Lindsey Buckingham has described his departure from Fleetwood Mac as "not my doing or my choice".
The band announced in April that they would tour without the musician, who wrote and sang on some of their biggest hits, including Go Your Own Way and Tusk.
Buckingham had been a member since he joined the group in 1974 with his then- girlfriend Stevie Nicks.
During a set at a campaign fundraiser for Democratic congressional candidate Mike Levin in Los Angeles, Buckingham was filmed speaking about his firing.
In the video, which was shared on YouTube and Twitter, he said: "It's been an interesting time on a lot of levels.
"For me, personally, probably some of you know that for the last three months I have sadly taken leave of my band of 43 years, Fleetwood Mac.
"This was not something that was really my doing or my choice.
"I think what you would say is that there were factions within the band that had lost their perspective."
He added: " What that did was to harm – and this is the only thing I'm really sad about, the rest of it becomes an opportunity – it harmed the 43-year legacy that we had worked so hard to build.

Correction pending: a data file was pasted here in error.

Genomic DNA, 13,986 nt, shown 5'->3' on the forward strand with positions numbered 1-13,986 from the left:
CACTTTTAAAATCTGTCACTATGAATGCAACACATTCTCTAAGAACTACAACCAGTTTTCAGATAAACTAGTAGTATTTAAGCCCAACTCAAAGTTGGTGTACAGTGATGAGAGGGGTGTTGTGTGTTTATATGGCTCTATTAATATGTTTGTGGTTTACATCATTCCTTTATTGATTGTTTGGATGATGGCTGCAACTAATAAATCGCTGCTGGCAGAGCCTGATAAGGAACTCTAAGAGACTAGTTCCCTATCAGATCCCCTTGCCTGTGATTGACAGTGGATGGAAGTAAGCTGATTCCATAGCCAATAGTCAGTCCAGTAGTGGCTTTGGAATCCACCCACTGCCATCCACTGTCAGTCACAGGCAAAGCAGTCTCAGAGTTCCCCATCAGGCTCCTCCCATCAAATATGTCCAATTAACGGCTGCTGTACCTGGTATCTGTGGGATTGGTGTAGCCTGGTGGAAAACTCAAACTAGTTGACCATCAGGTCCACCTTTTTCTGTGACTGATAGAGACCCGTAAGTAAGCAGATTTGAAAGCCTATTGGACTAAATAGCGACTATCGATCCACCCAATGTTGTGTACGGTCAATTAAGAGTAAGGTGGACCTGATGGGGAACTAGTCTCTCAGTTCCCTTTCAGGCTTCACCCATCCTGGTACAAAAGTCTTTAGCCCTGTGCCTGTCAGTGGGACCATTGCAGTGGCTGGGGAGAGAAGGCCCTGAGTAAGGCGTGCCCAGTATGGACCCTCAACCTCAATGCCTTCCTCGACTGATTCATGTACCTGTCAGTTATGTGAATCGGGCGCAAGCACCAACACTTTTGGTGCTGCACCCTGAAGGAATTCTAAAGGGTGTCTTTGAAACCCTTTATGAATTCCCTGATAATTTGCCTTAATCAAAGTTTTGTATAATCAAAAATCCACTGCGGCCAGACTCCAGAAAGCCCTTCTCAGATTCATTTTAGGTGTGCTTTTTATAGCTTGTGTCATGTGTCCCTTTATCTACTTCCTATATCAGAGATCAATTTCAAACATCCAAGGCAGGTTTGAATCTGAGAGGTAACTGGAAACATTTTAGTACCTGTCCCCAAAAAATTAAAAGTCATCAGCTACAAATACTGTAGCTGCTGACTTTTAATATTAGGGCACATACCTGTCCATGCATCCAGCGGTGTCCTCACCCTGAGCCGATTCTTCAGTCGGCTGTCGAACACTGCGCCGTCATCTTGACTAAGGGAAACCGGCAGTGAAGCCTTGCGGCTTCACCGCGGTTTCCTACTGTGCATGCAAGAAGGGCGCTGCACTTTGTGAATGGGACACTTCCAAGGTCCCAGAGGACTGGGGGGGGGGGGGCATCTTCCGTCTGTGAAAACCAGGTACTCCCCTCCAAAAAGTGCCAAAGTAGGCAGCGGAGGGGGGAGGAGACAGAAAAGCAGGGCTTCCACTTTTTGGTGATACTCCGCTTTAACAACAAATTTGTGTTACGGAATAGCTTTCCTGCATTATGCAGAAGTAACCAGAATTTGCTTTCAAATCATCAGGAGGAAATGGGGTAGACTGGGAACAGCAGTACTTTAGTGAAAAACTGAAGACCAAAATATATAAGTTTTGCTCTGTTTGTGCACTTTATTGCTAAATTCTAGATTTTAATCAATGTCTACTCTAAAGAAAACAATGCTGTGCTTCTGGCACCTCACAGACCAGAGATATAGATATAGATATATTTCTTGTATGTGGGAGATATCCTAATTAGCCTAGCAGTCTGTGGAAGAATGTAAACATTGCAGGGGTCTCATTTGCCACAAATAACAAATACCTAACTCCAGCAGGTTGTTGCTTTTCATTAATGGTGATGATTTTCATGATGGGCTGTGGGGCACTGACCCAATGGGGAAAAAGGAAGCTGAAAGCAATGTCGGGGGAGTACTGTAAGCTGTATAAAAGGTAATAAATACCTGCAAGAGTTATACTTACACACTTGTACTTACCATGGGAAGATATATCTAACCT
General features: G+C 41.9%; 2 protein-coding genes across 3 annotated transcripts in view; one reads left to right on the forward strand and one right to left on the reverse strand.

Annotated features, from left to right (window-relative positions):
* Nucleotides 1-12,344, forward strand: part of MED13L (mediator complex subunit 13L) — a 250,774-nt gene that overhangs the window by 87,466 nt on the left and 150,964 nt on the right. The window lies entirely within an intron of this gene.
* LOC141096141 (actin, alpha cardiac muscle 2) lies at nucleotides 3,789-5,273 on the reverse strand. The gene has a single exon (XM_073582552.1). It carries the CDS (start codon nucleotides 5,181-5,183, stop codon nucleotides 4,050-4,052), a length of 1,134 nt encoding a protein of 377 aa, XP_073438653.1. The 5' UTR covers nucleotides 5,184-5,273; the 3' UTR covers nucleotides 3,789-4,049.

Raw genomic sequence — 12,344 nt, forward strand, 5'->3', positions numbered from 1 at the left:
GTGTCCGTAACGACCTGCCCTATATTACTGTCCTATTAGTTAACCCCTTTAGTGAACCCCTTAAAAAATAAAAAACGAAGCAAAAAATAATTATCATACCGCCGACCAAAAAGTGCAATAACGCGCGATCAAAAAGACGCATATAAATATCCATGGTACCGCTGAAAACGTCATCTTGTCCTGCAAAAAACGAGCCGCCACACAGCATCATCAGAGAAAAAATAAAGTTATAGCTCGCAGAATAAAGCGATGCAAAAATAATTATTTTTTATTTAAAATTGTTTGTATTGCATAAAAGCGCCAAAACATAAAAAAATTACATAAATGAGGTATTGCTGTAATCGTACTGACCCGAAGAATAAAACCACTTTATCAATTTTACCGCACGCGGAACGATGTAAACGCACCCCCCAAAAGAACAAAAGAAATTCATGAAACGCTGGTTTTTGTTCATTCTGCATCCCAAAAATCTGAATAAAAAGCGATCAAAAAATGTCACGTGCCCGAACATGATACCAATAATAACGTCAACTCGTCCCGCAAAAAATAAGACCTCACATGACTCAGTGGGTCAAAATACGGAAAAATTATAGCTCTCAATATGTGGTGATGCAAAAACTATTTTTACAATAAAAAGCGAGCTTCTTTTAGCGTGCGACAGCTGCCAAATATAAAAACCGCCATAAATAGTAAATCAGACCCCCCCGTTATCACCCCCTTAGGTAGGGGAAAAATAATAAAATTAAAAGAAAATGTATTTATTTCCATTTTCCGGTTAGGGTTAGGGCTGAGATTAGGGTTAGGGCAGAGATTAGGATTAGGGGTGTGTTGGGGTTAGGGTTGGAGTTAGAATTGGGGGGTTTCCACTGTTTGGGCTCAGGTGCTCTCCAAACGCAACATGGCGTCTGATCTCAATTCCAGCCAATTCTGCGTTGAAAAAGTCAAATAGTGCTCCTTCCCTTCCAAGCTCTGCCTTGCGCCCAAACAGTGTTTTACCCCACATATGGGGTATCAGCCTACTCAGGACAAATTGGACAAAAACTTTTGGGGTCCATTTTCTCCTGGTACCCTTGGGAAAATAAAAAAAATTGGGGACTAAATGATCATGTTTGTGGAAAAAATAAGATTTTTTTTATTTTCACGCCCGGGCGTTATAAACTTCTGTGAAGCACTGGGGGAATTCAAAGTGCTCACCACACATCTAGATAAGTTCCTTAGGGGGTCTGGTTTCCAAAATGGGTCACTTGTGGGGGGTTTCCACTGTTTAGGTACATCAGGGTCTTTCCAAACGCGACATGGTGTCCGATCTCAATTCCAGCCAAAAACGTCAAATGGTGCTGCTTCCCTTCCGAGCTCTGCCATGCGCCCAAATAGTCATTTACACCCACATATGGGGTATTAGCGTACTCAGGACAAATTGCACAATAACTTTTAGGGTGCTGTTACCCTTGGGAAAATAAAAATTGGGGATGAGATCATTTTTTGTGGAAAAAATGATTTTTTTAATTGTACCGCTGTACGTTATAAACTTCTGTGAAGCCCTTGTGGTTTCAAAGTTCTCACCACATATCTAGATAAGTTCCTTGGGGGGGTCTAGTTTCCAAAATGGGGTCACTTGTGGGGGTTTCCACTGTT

"That legacy was really about rising above difficulties in order to fulfil one's higher truth and one's higher destiny."
Buckingham also spoke about a "loss of perspective" in Washington, saying: "The loss of perspective we see now is indeed threatening to harm the legacy that is the United States.
"In the context of that you've got to think of what needs to be done.
"It is not going come from the top down, it is going come from the ground up. This is why we are here.
"And so, I am most honoured and most pleased to have been asked in my own small way to help in that pushback which very, very much needs to happen in order to continue the legacy that we all have come to value."
The group will tour this autumn with Tom Petty And The Heartbreakers' guitarist Mike Campbell and Crowded House frontman Neil Finn.
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